For the past week, I’ve been running around like the proverbial decapitated chicken. Today was the first time in too long that I had several hours to sit in my office and get a large chunk of work done. I set myself a goal for the day (made it!!) and got to work.
In other words, I did Butt In Chair (B.I.C.).
We’ve all heard the phrase. On a good day, we love the acronym and feel proud of how disciplined and productive we are. We even add F.O.K.T. (Fingers on Keyboard Typing) to our commitment.
On a bad day, we pretty much want to send the chair and the keyboard through the window.
This may be because we’re stuck on a too-narrow definition–the one that says B.I.C means typing away, putting words on the page, and sending those pages to the printer.
Today, I MAYBE typed 100 words.
My B.I.C. time was spent thinking. I was working on the next stage of The Critiquer’s Survival Guide. I have an interesting task to do while I write this book, and that is to create a very small sample of each genre for which I discuss critiquing. I’m using excerpts from real books, too, but those are for the good example. I couldn’t very well pick up a novel I thought was “not-so-good” and then write, publicly, about why I thought it didn’t work. So I’m making up those not-so-good examples.
Today was my day to pick topics. Even though I only have to write a page or two for each, I knew that–if I didn’t have a plan ahead of time–I’d hit a major stumbling block each time I started writing a new chapter. And stumbling blocks can pretty much triple that B.I.C. time!
How did I spend my B.I.C. hours? I thought. I scribbled ideas in a notebook, thought about my life and experiences, any things I might be a semi-expert on (to write something purposefully bad, you pretty much have to write it decently first). I closed my eyes and visualized, dipped into my memories and my opinions.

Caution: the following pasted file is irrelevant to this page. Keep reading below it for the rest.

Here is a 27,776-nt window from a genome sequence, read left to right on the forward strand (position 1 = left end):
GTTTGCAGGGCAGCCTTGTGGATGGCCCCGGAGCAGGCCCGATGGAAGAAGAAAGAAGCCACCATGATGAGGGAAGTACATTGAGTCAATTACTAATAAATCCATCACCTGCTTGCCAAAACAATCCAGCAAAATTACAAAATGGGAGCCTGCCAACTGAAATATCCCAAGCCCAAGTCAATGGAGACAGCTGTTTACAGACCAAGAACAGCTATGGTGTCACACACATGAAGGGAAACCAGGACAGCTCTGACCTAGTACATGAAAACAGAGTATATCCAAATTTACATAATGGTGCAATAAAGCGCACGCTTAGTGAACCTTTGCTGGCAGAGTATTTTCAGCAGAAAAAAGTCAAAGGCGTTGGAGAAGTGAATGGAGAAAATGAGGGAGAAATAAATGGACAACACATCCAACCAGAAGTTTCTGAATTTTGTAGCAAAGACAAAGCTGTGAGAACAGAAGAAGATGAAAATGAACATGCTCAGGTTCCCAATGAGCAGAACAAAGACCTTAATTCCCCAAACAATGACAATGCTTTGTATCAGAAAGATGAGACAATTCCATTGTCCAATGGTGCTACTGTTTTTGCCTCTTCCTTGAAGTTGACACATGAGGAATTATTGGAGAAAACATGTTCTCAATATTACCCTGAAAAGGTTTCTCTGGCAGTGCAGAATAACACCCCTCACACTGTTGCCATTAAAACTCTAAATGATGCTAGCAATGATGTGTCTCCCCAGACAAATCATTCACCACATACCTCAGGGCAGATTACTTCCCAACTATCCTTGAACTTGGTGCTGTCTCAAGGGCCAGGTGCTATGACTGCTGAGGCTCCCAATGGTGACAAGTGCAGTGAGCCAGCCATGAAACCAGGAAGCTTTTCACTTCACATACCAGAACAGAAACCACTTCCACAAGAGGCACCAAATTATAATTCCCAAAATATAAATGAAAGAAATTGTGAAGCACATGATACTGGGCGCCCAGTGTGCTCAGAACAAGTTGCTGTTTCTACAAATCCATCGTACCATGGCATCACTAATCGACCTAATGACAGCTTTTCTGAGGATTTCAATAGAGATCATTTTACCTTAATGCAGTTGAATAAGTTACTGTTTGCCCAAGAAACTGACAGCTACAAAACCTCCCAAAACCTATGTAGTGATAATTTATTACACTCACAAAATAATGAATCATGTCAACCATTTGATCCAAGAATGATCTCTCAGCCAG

And then I typed a word or six.
There are days I don’t even come to my desk for B.I.C. Opening a chapter file—new or existing–can be deadly for brainstorming plot events or developing characters. You look at the empty page, or at the words you’ve already written, and you get stuck. You have no idea where to start the scene, or you’re frozen at the idea of changing any of the words you’ve already written.
For big thinking, I do B.I.C. in my rocking chair. Usually, it’s tucked away in a corner of my office. My husband and son drop into it occasionally for a chat. But when I don’t know where I’m going, when I have to explore concept stuff, I pull the chair out. I put a blank notepad next to me, with a pen, and get a cup of hot tea to sip on. And I rock.
The ideas come. Without a CPU, monitor, or keyboard anywhere nearby.
I’ll admit. As soon as I’ve got the thoughts, I’m back at the desk chair. I don’t trust my notepads or my brain to keep things straight. Everything goes into a computer file and gets printed out to the appropriate binder–my one-stop containment center. But it all starts in that rocking chair.
Be careful what chair you pick on any given day. Use B.I.C., but don’t let it use (or abuse) you. Writing is so many more things than just writing. You wear multiple hats as an author, and you need just as many places to wear them.
What’s your favorite chair, and how do you use it for writing?